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Ocean observations to improve our understanding, modeling, and forecasting of subseasonal-to-seasonal variability

TitleOcean observations to improve our understanding, modeling, and forecasting of subseasonal-to-seasonal variability
Publication TypeJournal Article
Year of Publication2019
AuthorsSubramanian AC, Balmaseda M.A, Centurioni L, Chattopadhyay R., Cornuelle BD, DeMott C., Flatau M., Fujii Y., Giglio D., Gille ST, Hamill T.M, Hendon H., Hoteit I., Kumar A., Lee J.H, Lucas A.J, Mahadevan A., Matsueda M., Nam S., Paturi S., Penny S.G, Rydbeck A., Sun R., Takaya Y., Tandon A., Todd R.E, Vitart F., Yuan D.L, Zhang C.D
Volume6
Date Published2019/08
Type of ArticleReview
Accession NumberWOS:000479256900001
Keywordsair-sea interaction; Argo; assimilation; california current system; coupled data; diurnal cycle; drifters; ensemble; Environmental Sciences & Ecology; gliders; ice; impacts; madden-julian oscillation; Marine & Freshwater Biology; pacific; predictions; satellite; sea interaction research; seasonal; subseasonal
Abstract

Subseasonal-to-seasonal (S2S) forecasts have the potential to provide advance information about weather and climate events. The high heat capacity of water means that the subsurface ocean stores and re-releases heat (and other properties) and is an important source of information for S2S forecasts. However, the subsurface ocean is challenging to observe, because it cannot be measured by satellite. Subsurface ocean observing systems relevant for understanding, modeling, and forecasting on S2S timescales will continue to evolve with the improvement in technological capabilities. The community must focus on designing and implementing low-cost, high-value surface and subsurface ocean observations, and developing forecasting system capable of extracting their observation potential in forecast applications. S2S forecasts will benefit significantly from higher spatio-temporal resolution data in regions that are sources of predictability on these timescales (coastal, tropical, and polar regions). While ENSO has been a driving force for the design of the current observing system, the subseasonal time scales present new observational requirements. Advanced observation technologies such as autonomous surface and subsurface profiling devices as well as satellites that observe the ocean-atmosphere interface simultaneously can lead to breakthroughs in coupled data assimilation (CDA) and coupled initialization for S2S forecasts.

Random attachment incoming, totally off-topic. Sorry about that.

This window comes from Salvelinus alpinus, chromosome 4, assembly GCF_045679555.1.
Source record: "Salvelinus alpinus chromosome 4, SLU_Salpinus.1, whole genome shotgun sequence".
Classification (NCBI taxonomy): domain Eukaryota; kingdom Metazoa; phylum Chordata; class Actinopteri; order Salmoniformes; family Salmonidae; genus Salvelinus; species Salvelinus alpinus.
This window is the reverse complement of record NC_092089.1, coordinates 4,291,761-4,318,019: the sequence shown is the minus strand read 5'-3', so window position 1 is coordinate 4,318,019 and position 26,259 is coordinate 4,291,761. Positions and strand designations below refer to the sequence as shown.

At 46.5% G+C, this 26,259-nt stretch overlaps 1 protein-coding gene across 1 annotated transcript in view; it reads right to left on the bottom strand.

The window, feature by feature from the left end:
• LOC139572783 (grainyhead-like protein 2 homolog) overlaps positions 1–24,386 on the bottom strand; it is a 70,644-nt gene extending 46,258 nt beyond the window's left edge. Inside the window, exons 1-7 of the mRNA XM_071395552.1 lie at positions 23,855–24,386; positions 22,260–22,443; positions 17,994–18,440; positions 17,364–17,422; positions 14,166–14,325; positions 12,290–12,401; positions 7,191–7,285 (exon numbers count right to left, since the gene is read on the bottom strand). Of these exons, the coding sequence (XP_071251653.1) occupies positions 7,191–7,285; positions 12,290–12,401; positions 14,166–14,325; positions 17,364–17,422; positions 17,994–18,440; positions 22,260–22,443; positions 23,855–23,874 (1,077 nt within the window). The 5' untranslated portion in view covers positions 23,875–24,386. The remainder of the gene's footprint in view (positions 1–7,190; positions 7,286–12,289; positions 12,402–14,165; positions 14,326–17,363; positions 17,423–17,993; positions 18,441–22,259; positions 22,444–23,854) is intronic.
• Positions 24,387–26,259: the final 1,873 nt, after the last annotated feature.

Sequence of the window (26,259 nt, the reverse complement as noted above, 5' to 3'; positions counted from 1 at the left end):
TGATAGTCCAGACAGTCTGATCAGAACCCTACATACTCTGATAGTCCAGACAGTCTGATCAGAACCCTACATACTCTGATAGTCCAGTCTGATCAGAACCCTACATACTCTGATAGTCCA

DOI10.3389/fmars.2019.00427
Student Publication: 
No
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